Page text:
Natto with somen noodles, okra, and kaiware.


Natto (fermented soybeans) is an amazing food.  It’s not necessarily the easiest for the uninitiated to approach and love; it has a unique taste and an incredibly unusual texture (I say “slippery,” detractors might say “slimy”).  I grew up eating the stuff from a very young age, and love it very dearly.  It has many flavor components in common with aged cheese and miso: savory, nutty, lots of that good umami.

It’s very good for you too, absolutely crammed with probiotics, K2 and lots of other goodies that have been linked to cancer prevention, bone health, heart health and skin benefits.  Because the bacteria culture (bacillum subtilis) gets a chance to break down the mostly indigestible soy by means of fermentation, this traditional method* renders the humble soybean into a nutritional powerhouse.

*Speaking of traditional methods.  If you were to do this the “original” way, you would leave cooked soybeans wrapped in rice straw next to a wood fire for several days, but that’s a bit loosey-goosey for my tastes.



* you can forgo the pressure cooker if you feel like boiling beans for 3 hours.


*(I know it’s daunting if you don’t read Japanese…but  look for the Japanese organic seal on the package, order organic natto online [a little pricier], or buy yourself a powdered starter from the amazing and glorious GEM Cultures company [local to the NW!])


Soak 2 cups of dried soybeans overnight in a big glass container with 6 cups of water to completely cover the beans, plus another inch or so.  Cover.  They will swell up to about three times their original size.  Refrigerate if you like, I haven’t found it necessary.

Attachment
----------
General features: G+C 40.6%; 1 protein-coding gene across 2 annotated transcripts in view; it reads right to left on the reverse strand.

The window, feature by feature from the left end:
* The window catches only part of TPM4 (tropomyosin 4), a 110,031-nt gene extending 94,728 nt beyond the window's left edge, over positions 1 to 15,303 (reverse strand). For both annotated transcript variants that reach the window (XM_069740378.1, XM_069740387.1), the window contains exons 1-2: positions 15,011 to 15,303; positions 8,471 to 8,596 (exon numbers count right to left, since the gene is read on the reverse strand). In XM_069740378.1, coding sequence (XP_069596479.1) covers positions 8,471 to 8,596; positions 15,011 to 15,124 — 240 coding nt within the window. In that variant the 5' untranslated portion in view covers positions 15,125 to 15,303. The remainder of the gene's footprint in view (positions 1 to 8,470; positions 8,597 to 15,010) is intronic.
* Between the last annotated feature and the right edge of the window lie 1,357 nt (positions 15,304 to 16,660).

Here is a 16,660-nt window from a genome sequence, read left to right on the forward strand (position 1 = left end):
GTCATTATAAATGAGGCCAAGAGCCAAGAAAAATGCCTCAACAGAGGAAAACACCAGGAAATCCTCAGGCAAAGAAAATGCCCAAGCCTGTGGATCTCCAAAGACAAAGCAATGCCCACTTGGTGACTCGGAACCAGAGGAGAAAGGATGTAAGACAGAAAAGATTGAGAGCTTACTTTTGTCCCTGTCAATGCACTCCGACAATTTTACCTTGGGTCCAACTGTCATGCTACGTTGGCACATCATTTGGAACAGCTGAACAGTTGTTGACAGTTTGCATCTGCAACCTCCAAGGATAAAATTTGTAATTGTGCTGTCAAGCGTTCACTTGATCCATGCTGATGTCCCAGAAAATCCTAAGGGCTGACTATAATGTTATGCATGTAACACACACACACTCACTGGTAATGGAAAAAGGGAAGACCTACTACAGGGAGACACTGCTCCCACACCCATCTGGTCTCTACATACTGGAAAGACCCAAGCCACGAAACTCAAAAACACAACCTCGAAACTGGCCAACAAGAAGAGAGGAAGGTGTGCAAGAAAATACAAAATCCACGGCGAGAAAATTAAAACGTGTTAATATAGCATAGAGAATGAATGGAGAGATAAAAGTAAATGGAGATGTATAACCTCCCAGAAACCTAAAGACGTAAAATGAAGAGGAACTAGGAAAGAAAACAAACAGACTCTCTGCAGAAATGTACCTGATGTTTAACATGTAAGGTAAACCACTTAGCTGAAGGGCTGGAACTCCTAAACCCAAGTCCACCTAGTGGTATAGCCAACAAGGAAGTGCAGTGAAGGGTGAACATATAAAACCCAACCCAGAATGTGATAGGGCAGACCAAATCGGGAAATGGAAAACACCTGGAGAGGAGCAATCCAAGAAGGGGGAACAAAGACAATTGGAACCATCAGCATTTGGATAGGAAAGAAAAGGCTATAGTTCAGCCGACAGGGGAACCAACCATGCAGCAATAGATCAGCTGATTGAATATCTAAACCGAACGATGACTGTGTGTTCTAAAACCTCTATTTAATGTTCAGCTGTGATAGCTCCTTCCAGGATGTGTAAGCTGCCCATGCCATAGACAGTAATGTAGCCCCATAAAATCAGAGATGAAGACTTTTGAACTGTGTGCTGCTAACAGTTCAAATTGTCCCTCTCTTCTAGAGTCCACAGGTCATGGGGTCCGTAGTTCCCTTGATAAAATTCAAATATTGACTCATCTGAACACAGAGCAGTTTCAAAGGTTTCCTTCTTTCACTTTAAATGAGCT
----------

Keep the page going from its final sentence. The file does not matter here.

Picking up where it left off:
– The next day, the soybeans have to be cooked.  You can steam / boil them, but this takes a reeeally long time (5 hours or so) and boiling them leaches a lot of the nutrients and taste out.  A pressure cooker is the best way to go.  I pressure cook my beans (following the manufacturer’s instruction for safety and all that jazz) for 18 minutes, then remove the cooker from the heat.  I let them sit for another 15 minutes or so, a little beyond the time where it is safe to remove the lid from the cooker.

Drain the beans, there’s no need to let them cool any further.  Heat stimulates the bacteria added in the next step.

Mix your starter natto with about ½ cup of boiling water.  It can be a styrofoam package from the store, the equivalent amount from your last batch, or the recommended amount of powdered starter.  Don’t worry about killing the bacteria; the heat wakes them up from their refrigerated slumber!

– In a large, shallow glass baking pan, mix the drained beans with the natto starter.  (Since most natto comes frozen, I leave this package in the fridge the night before so that it’s ready to go.)  Mix in well, and smooth the beans into an even layer at the bottom of the pan.

Wrap the top of the pan with aluminum foil, and poke holes all over it (and a generous amount, too).  This allows the oxygen to help feed the bacteria that makes natto.